On their U.S. federal tax returns years later, the same corporations deduct the typically higher cost of exercised employee stock options from corporate taxable income based on the value of the options when exercised.

The disparity between the estimated cost of employee stock options at the time of issue and their value for expensing purposes at exercise contributed to a large and recently increased book-tax gap between the net income large companies report to investors and the taxable income on their reports to the Internal Revenue Service (IRS). The expensing of employee stock options saved Fortune 500 companies $10.9 billion in taxes in 2018, including nearly $9 billion for the top 25 beneficiaries and $1.6 billion for Amazon.com, Inc. (AMZN) alone.

Supporters of the current system note that while corporations deduct the value of employee stock options from taxable income taxed at a 21% maximum rate, the employees cashing them out typically pay taxes on their value at the top marginal personal income tax rate of 40.8%, leaving the Treasury ahead when whose receipts are considered.

Tax Provisions in the Inflation Reduction Act of 2022

The Inflation Reduction Act of 2022 reinstituted the alternative minimum corporate income tax at 15% of book income for large corporations. The book, or financial, income used to assess the tax would be adjusted for depreciation and wireless spectrum rights recovery, carryover losses up to 80% of financial income, as well as domestic business tax credits that could offset up to 75% of the tax liability and foreign business credits up to the allowance for foreign taxes paid on the financial statements.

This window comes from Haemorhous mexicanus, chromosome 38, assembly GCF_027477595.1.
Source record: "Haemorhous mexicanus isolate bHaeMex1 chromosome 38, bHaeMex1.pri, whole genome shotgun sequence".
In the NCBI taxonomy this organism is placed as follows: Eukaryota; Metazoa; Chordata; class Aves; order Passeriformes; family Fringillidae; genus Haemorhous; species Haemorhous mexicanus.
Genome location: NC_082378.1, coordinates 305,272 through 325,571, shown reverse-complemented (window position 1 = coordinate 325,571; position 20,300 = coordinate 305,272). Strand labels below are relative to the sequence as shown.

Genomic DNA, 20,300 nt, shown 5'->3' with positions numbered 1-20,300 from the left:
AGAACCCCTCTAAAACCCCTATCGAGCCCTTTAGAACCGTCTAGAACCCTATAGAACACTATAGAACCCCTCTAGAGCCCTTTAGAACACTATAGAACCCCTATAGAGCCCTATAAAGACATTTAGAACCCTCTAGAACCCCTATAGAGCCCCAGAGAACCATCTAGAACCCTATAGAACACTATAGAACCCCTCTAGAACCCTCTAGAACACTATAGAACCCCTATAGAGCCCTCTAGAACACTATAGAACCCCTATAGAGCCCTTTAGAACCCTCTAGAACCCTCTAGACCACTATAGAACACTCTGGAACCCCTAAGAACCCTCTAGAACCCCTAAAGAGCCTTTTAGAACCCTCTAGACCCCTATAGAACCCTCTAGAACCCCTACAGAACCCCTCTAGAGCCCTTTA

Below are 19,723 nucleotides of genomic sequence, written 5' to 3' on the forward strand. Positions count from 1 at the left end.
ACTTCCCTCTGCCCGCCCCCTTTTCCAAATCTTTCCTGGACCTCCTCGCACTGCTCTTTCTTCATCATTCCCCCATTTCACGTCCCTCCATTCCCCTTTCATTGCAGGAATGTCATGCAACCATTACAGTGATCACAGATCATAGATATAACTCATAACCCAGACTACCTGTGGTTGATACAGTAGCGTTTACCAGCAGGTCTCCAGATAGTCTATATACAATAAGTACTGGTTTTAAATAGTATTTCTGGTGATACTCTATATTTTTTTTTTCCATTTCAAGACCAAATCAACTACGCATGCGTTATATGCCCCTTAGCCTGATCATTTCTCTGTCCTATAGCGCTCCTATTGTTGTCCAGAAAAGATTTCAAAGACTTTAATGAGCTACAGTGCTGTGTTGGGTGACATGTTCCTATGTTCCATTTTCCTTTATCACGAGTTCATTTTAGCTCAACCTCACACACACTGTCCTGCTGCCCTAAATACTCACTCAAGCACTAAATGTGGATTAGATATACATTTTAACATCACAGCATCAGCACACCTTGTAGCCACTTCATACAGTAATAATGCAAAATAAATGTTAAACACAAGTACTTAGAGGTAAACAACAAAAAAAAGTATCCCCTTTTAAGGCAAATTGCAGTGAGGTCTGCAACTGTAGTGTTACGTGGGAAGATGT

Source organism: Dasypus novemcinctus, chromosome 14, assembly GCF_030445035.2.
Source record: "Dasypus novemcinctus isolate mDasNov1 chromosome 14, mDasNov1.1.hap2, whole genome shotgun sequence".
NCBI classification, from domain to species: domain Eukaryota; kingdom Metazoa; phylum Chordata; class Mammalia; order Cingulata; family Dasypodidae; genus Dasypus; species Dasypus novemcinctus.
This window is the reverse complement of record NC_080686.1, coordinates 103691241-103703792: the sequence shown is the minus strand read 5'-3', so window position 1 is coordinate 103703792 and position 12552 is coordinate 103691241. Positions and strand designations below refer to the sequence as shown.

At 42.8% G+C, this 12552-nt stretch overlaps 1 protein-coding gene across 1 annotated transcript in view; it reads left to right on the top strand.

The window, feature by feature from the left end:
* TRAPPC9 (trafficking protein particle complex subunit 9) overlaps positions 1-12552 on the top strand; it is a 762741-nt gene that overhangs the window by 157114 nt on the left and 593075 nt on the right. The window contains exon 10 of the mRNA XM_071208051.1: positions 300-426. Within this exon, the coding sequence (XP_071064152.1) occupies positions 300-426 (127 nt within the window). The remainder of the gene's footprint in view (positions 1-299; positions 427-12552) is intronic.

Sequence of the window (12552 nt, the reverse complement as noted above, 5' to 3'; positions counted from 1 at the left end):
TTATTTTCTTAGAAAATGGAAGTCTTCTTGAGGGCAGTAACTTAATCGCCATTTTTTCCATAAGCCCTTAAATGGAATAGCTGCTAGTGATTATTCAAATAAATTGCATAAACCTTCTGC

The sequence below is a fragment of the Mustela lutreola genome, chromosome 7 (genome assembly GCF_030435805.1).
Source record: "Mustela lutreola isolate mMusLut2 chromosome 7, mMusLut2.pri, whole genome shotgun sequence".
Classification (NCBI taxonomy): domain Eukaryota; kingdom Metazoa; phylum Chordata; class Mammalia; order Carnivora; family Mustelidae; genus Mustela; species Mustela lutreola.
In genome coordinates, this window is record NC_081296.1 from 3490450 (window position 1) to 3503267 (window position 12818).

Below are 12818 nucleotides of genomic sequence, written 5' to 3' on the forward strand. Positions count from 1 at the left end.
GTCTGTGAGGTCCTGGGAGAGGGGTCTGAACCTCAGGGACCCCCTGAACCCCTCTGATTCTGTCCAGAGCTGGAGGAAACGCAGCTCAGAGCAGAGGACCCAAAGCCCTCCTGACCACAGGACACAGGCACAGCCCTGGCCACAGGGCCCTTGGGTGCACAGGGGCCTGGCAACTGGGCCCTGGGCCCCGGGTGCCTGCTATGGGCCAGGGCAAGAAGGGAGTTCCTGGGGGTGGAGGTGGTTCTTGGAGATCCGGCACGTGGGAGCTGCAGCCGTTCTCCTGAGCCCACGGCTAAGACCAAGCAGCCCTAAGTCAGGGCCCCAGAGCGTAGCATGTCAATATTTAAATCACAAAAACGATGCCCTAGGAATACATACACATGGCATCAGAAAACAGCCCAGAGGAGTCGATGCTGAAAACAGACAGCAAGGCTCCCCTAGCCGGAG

The new alternative minimum tax was expected to apply to approximately 150 of the largest U.S. companies and raise $222 billion in U.S. federal tax revenue over a decade, representing an increase of 4.7% in corporate tax revenues.

The law also imposes a new 1% excise tax on corporate share repurchases, which was expected to raise $73.7 billion over a decade.

The Inflation Reduction Act also increased IRS funding by nearly $80 billion over a decade; the Biden Administration publicly committed not to use the funds to increase auditing of taxpayers earning less than $400,000 annually. Increased tax enforcement for the highest earners and corporations was expected to generate $204 billion in additional tax revenue over a decade.

The law provides $369 billion in tax credits over a decade to businesses and individuals for investments in renewable power, clean transportation and energy security.

The Bottom Line

The U.S. tax code has conflicting aims. Its objective of equitably maximizing federal tax receipts is frequently at odds with a variety of tailored tax breaks pursuing diverse policy goals.

So long as efforts to make large corporations pay their fair share must coexist with tax credits and deductions encouraging a wide range of favored activities, corporate lobbyists and tax lawyers will remain in demand.

Article Sources